But behind these philosophy-undergraduate thought-experiments, there are innocent Iraqi farmers tortured to death. That's why I am reluctant to enter into the arguments about ticking bombs: it turns flesh-and-lots-of-blood people into fake rationalist devices. But let's assume - for the sake of argument - that one or two ticking-bombs were genuinely among the tens of thousands of people who have been tortured since 9/11, and that torturing them produced something more than a cascade of desperate gobbledygook. How many did it save? Ten? Twenty? A 7/7 - more than 50 people? That is still far fewer than the numbers torture has beaten and broken. For every ticking bomb, there will be a thousand Khaled al-Masris.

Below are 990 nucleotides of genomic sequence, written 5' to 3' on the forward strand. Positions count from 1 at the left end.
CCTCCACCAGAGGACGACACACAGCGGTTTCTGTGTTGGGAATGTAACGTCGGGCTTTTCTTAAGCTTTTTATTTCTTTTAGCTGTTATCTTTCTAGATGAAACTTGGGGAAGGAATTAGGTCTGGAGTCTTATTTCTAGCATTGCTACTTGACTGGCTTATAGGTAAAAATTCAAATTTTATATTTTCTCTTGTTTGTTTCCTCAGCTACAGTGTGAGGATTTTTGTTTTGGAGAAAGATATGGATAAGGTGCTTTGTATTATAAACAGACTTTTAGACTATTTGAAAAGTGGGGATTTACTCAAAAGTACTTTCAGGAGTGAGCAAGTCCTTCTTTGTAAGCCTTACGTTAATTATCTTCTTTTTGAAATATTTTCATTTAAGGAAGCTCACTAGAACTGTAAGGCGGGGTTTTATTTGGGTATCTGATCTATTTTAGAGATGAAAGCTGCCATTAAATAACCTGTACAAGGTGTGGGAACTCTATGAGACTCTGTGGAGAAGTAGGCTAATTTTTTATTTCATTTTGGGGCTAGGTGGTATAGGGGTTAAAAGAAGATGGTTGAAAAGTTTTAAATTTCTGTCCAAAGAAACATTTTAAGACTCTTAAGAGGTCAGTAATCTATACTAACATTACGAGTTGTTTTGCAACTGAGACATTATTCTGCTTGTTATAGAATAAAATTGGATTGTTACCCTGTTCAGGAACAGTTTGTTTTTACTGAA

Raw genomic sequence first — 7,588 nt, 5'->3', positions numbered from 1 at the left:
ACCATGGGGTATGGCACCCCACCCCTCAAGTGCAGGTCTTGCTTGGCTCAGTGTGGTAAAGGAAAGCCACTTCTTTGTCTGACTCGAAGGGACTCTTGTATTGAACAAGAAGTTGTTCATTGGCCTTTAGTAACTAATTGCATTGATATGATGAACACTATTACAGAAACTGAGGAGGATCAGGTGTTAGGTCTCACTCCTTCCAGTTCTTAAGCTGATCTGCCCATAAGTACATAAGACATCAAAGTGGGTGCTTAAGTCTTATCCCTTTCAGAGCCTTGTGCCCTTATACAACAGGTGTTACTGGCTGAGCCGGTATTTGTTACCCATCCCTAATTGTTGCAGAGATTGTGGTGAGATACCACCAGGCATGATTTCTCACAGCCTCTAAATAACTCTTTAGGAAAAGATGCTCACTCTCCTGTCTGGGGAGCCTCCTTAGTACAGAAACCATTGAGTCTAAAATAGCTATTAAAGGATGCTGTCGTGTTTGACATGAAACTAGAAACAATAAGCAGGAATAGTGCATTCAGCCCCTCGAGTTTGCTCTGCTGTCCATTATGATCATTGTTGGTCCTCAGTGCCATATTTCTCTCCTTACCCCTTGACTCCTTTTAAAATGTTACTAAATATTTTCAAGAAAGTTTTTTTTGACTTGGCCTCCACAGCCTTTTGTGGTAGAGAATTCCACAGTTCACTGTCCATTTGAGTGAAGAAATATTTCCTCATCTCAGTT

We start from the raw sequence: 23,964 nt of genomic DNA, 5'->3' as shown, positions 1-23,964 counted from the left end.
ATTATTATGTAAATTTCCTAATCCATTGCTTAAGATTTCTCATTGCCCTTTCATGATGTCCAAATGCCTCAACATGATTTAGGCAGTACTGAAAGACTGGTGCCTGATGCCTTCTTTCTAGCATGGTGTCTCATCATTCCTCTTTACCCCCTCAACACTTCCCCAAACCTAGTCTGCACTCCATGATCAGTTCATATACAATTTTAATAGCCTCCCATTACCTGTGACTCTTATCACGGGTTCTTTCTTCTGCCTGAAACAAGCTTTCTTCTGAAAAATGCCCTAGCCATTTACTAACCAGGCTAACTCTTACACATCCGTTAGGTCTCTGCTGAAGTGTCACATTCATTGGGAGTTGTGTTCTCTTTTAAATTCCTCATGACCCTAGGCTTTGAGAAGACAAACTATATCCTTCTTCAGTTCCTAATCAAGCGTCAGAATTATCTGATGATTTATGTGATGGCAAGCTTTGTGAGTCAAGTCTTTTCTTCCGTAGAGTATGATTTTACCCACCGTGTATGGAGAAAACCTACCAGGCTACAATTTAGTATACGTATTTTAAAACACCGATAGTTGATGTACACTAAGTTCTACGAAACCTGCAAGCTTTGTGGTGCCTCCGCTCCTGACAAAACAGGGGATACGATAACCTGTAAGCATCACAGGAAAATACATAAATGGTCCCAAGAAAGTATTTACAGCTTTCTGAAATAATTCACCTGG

And Tony, that is a recipe for losing this war. We are fighting against an idea - jihadi fundamentalism - and at the heart of this philosophy is the idea that democracy is a fiction, a sweet sugar-coating that quickly melts away to reveal a torture chamber. Over the past three years, your buddy George Bush has made this claim ring true in every home in the Muslim world. Instead of choking off the recruits to al-Qa'ida, he is trying to rather more literally choke them. So why are you cowering on a runway below a CIA flight, holding your hands in your ears, humming Condi's denials until the plane - and the screams of its passengers - are far, far away?

j.hari@independent.co.uk